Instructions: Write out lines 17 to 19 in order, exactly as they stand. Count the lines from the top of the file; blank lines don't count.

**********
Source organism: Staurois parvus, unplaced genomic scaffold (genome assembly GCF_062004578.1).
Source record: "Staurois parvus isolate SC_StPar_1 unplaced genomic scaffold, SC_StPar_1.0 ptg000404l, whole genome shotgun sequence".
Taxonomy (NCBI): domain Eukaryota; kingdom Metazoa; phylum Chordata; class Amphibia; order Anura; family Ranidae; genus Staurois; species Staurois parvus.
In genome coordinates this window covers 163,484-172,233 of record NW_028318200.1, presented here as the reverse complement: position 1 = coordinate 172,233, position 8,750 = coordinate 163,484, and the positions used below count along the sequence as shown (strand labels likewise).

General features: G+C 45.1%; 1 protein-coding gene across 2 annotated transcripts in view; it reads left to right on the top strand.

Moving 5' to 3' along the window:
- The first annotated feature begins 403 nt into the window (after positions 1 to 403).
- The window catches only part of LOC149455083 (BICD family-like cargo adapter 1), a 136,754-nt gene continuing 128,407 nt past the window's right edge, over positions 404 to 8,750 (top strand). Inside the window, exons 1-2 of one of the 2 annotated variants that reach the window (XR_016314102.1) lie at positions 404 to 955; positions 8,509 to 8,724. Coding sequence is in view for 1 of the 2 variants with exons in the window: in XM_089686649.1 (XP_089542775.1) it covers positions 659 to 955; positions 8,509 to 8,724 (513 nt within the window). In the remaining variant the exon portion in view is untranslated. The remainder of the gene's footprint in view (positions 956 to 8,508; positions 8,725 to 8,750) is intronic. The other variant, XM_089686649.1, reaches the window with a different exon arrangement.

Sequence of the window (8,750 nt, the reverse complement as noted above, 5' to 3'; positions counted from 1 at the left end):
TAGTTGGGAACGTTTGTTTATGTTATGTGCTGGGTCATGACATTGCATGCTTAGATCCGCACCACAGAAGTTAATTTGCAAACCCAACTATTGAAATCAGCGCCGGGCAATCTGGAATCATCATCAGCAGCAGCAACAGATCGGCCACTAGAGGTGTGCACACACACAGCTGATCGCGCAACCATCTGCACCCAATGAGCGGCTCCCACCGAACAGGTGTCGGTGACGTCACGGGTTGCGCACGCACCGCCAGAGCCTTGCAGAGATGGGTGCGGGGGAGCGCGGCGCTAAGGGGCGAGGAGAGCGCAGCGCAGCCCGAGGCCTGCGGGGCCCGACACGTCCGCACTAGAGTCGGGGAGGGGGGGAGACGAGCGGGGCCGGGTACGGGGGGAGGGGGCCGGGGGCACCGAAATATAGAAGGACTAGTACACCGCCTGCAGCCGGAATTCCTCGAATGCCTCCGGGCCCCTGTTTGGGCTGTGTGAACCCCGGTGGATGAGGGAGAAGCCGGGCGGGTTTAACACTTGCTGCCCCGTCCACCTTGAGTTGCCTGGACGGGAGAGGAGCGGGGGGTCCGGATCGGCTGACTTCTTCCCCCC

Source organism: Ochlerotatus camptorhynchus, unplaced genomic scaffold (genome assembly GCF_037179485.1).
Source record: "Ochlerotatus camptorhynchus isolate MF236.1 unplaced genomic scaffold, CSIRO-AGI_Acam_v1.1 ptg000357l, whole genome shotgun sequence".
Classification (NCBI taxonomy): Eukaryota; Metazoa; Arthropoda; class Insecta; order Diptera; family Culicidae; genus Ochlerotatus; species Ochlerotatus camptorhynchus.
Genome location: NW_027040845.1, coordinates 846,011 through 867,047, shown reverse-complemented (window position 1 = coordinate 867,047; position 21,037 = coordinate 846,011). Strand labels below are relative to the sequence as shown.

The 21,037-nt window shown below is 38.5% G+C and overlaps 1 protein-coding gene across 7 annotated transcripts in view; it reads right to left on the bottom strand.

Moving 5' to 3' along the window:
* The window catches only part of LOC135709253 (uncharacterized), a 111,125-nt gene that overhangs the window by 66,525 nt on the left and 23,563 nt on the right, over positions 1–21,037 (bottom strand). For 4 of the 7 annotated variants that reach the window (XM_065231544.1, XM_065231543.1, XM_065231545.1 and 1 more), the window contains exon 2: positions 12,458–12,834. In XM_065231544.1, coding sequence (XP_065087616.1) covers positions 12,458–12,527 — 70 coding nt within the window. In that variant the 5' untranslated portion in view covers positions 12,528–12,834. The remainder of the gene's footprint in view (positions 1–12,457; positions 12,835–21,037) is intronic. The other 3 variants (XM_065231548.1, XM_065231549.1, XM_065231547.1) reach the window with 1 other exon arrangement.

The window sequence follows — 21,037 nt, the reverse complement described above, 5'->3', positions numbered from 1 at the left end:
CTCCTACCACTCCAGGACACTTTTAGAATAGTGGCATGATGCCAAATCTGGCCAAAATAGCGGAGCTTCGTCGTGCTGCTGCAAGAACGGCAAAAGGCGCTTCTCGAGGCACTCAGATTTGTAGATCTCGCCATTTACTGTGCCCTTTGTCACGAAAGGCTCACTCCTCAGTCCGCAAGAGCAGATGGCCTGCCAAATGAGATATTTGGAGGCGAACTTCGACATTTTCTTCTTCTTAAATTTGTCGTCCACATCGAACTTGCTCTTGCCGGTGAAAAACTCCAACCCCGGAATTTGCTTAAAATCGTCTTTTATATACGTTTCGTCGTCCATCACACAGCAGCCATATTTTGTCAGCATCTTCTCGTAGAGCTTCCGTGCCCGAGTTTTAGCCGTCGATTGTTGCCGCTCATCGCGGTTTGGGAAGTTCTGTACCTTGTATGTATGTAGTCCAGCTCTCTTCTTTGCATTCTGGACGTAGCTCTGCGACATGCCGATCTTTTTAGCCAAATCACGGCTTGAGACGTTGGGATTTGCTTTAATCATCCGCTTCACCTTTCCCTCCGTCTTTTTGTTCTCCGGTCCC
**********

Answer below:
* The window catches only part of LOC135709253 (uncharacterized), a 111,125-nt gene that overhangs the window by 66,525 nt on the left and 23,563 nt on the right, over positions 1–21,037 (bottom strand). For 4 of the 7 annotated variants that reach the window (XM_065231544.1, XM_065231543.1, XM_065231545.1 and 1 more), the window contains exon 2: positions 12,458–12,834. In XM_065231544.1, coding sequence (XP_065087616.1) covers positions 12,458–12,527 — 70 coding nt within the window. In that variant the 5' untranslated portion in view covers positions 12,528–12,834. The remainder of the gene's footprint in view (positions 1–12,457; positions 12,835–21,037) is intronic. The other 3 variants (XM_065231548.1, XM_065231549.1, XM_065231547.1) reach the window with 1 other exon arrangement.

The window sequence follows — 21,037 nt, the reverse complement described above, 5'->3', positions numbered from 1 at the left end:
CTCCTACCACTCCAGGACACTTTTAGAATAGTGGCATGATGCCAAATCTGGCCAAAATAGCGGAGCTTCGTCGTGCTGCTGCAAGAACGGCAAAAGGCGCTTCTCGAGGCACTCAGATTTGTAGATCTCGCCATTTACTGTGCCCTTTGTCACGAAAGGCTCACTCCTCAGTCCGCAAGAGCAGATGGCCTGCCAAATGAGATATTTGGAGGCGAACTTCGACATTTTCTTCTTCTTAAATTTGTCGTCCACATCGAACTTGCTCTTGCCGGTGAAAAACTCCAACCCCGGAATTTGCTTAAAATCGTCTTTTATATACGTTTCGTCGTCCATCACACAGCAGCCATATTTTGTCAGCATCTTCTCGTAGAGCTTCCGTGCCCGAGTTTTAGCCGTCGATTGTTGCCGCTCATCGCGGTTTGGGAAGTTCTGTACCTTGTATGTATGTAGTCCAGCTCTCTTCTTTGCATTCTGGACGTAGCTCTGCGACATGCCGATCTTTTTAGCCAAATCACGGCTTGAGACGTTGGGATTTGCTTTAATCATCCGCTTCACCTTTCCCTCCGTCTTTTTGTTCTCCGGTCCC